We dropped our packs and ourselves to the ground. First aid kit in hand, I stripped off my left shoe and sock to discover a crack in my toenail, extending from the centre top of the nail downwards, with a right angle bend to push it into the edge of the toenail bed in the middle of the nail.
You don’t need pictures of this. Promise.
In any case, I taped it up, replaced my footwear, sanitised my hand and then dug into the blueberries and cashew snack I’d brought for just such a stop in the trail.
We weren’t there long before a group of seven or so hikers crawled up into our private picnic space. And they stayed, mask-free, for far too long.
Wearing a mask while hiking at Hennops during the Coronavirus pandemic
Please allow me to break here for a brief rant on masks and wearing them.
Masks make a difference. Whether you consider what’s known about the transmission of the virus – or you look at the experiences of areas that managed to get the virus under control – masks are useful tools.
I don’t really care whether you feel fine or you find mask-wearing uncomfortable. So do I. You’re supposed to wear the mask because:
- They work.
- It’s the polite thing to do.
- It’s not about you anyhow.
While walking along in your own little bubble, by all means, remove your mask and breathe deeply. When you approach other people, put your protective gear on. And, if for some reason, you refuse to do this, don’t hang around for 15 minutes near people who are making an effort to wear their masks and avoid your presence.
Even if all it does is reduce this awful lockdown situation by 1 day, wear the damn mask. It’s not that difficult.
In any case, the non-maskers eventually left, and we carried on as well.
By this time, the sun had risen, though only high enough to stare us right in our faces.
A stop to apply sunscreen was, however, how we managed to spot this little beauty growing out of the rocks on a rather sharp descent from our picnic spot.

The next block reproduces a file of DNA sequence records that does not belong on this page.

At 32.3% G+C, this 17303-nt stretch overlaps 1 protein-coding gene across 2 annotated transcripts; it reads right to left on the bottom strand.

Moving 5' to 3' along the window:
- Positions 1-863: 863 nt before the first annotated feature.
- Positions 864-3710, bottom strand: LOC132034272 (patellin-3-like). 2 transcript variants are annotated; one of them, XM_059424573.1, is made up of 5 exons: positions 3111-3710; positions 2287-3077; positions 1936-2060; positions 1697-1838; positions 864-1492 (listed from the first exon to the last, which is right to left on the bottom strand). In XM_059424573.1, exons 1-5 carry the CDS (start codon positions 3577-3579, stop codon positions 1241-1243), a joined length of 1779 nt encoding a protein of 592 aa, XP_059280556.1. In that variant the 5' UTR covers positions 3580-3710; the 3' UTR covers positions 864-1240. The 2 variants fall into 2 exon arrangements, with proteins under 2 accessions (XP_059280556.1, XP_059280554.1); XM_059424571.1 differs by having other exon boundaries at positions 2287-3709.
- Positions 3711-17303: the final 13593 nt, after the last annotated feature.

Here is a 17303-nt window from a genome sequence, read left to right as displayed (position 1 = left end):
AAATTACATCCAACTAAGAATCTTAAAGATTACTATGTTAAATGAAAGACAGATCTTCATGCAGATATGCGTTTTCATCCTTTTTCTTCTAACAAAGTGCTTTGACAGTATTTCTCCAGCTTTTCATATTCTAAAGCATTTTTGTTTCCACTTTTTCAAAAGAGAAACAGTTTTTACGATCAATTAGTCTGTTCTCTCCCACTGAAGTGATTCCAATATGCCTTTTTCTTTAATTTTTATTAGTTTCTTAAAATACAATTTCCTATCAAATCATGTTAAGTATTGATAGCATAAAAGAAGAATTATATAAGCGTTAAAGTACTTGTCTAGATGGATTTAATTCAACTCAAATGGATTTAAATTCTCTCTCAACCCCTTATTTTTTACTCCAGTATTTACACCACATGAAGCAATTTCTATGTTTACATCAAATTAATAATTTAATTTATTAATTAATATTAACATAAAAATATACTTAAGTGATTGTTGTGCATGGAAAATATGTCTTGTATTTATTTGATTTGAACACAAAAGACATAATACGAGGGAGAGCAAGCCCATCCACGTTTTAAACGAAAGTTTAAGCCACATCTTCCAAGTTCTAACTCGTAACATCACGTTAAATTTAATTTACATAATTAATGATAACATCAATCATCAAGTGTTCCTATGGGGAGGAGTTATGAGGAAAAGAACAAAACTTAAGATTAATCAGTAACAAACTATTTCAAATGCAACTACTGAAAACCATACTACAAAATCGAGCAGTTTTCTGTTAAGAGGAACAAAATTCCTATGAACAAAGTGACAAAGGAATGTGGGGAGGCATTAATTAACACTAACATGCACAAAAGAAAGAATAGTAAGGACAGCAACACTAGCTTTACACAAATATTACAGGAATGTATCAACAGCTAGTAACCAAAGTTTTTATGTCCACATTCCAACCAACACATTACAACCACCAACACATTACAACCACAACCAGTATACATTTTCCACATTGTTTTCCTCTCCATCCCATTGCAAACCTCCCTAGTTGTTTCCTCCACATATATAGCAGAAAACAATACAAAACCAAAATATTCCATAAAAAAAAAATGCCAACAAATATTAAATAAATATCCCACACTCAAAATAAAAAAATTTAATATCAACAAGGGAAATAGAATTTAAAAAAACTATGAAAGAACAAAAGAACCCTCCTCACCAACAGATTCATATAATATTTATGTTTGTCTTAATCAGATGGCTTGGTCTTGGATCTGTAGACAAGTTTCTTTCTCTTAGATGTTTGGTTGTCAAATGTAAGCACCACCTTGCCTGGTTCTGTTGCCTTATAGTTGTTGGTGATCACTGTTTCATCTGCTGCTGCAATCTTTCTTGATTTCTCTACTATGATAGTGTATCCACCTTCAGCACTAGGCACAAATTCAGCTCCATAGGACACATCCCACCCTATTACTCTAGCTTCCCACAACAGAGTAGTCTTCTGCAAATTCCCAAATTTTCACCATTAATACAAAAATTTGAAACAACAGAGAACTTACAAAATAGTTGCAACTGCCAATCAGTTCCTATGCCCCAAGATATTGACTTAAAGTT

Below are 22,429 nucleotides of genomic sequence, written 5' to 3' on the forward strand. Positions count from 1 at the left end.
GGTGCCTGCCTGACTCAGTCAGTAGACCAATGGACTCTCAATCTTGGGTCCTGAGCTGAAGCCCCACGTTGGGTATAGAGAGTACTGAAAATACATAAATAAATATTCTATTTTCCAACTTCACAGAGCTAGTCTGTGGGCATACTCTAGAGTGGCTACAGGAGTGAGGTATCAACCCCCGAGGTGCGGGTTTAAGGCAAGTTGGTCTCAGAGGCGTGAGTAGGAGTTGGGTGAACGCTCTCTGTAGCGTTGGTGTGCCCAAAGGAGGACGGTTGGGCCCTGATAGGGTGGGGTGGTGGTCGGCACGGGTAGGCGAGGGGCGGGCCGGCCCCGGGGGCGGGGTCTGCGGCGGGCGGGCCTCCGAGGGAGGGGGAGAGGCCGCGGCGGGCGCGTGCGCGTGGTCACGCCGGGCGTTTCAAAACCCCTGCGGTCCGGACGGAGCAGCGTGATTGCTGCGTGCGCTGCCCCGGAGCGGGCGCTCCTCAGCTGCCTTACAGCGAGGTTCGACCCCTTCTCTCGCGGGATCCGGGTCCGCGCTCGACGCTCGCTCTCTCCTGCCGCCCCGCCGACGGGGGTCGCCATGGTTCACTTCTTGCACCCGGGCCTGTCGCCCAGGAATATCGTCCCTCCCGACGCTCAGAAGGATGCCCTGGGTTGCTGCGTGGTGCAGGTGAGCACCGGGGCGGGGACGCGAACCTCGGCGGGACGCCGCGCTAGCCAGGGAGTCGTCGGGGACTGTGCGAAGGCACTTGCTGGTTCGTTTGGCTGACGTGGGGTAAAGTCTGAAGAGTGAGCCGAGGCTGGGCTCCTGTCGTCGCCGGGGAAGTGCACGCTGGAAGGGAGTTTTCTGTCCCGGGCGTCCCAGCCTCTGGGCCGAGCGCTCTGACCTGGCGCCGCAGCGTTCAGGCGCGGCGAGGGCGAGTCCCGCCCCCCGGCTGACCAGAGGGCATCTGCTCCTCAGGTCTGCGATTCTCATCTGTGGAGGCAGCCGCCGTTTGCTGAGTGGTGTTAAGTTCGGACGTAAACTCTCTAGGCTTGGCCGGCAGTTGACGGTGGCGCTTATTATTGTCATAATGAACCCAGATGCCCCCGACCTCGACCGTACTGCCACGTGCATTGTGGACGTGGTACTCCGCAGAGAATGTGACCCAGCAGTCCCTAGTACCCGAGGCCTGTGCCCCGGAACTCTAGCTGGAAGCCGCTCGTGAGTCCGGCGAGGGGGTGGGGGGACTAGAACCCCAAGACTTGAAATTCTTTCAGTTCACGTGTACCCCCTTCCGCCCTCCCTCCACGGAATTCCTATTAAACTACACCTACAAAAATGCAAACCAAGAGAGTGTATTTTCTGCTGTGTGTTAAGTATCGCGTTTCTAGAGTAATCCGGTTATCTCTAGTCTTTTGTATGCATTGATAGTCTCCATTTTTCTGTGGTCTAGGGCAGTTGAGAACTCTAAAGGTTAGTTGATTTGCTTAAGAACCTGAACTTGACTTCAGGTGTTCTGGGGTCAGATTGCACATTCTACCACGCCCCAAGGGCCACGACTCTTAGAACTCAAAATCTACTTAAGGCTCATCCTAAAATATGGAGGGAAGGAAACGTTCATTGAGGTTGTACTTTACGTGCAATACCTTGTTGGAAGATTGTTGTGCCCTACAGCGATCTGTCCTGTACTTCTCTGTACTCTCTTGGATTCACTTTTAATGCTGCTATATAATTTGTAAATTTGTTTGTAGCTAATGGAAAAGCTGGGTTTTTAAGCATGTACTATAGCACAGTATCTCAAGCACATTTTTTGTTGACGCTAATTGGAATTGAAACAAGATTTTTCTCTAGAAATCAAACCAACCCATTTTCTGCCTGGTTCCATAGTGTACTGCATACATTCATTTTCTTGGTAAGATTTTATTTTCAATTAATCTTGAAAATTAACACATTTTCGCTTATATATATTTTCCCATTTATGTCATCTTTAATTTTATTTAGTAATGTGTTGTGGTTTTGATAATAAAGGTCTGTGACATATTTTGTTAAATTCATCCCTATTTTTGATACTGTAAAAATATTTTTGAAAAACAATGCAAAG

We also managed to catch this bit of genius. A young hiker passed, alone, ear buds in and holding her phone to her face, she was having a fat chat with someone while not caring a fig to check where she was placing her feet.
Take a look at this trail; her blind manoeuvres definitely demonstrated a skill level I hope to attain someday. Instead, I beat up my toes on predominantly even terrain.
The Krokodilberg Trail at Hennops Hiking, in all its 10 kilometre glory challenges hikers with a lot more up and down than I remembered.
My withered leg muscles sought relief on the flatter sections. But, throughout it all, it was such a relief to be freed from the four-walled views of Joburg city.
Sadly, the only animals we spotted were these cows grazing by the Kakloond (lime oven) marker on the trail.
And it wasn’t just the cows having a munch here either; this appears to be one of the more popular picnic spots on the Krokodilberg Trail. The groups of hikers taking a bit of respite pushed us forward faster, towards more ascents and descents until, eventually, it felt like we were closing in on the finish line.
It was with some sadness that we hit the final segments of the trail, all while realising that, yes, muscle soreness wouldn’t leave as soon as we did.
And, there was one more hurdle to tackle: the Long Tom Bridge.
A highlight for many at Hennops is the self-propelled cable car over the river, completing the loop back to the entrance.
It shouldn’t surprise you that this wasn’t on the cards for me. An extra kilometre to face a different challenge was far more preferable than standing in a crowd, waiting to touch the same surface they’ve just sweated over and zooming, unsecured over flowing, freezing water.
Nope. Not for me. The Long Tom Bridge, even with bouncing cyclists hot on my heels was more comfortable. And it carried us to the end of the trail, promises to return and a renewed commitment to indulge in as much local budget travel as I possibly can.
What you need to know about Hennops hiking
The trails are open every day, except Christmas Day.
April to October
- Weekdays | 8h00 to 13h00
- Weekends and public holidays | 7h00 to 14h00
November to March
- Weekdays | 8h00 to 13h00
- Weekends and public holidays | 6h00 to 13h00
Hennops hiking trails close at 17h00.
- Adults | R80
- Children | R40
Payments are cash only and payable upon registration.
Hennop has 4 hiking trails.
- River trail | 1.5 kms
- Dassie trail | 2.5 kms
- Zebra trail | 5 kms
- Krokodilberg trail | 10 kms
There’s a picnic spot (entrance included in registration fees), toilets and limited accommodation for hikers.
If you’re into offroading and mountain biking, Hennops is going to make you very happy.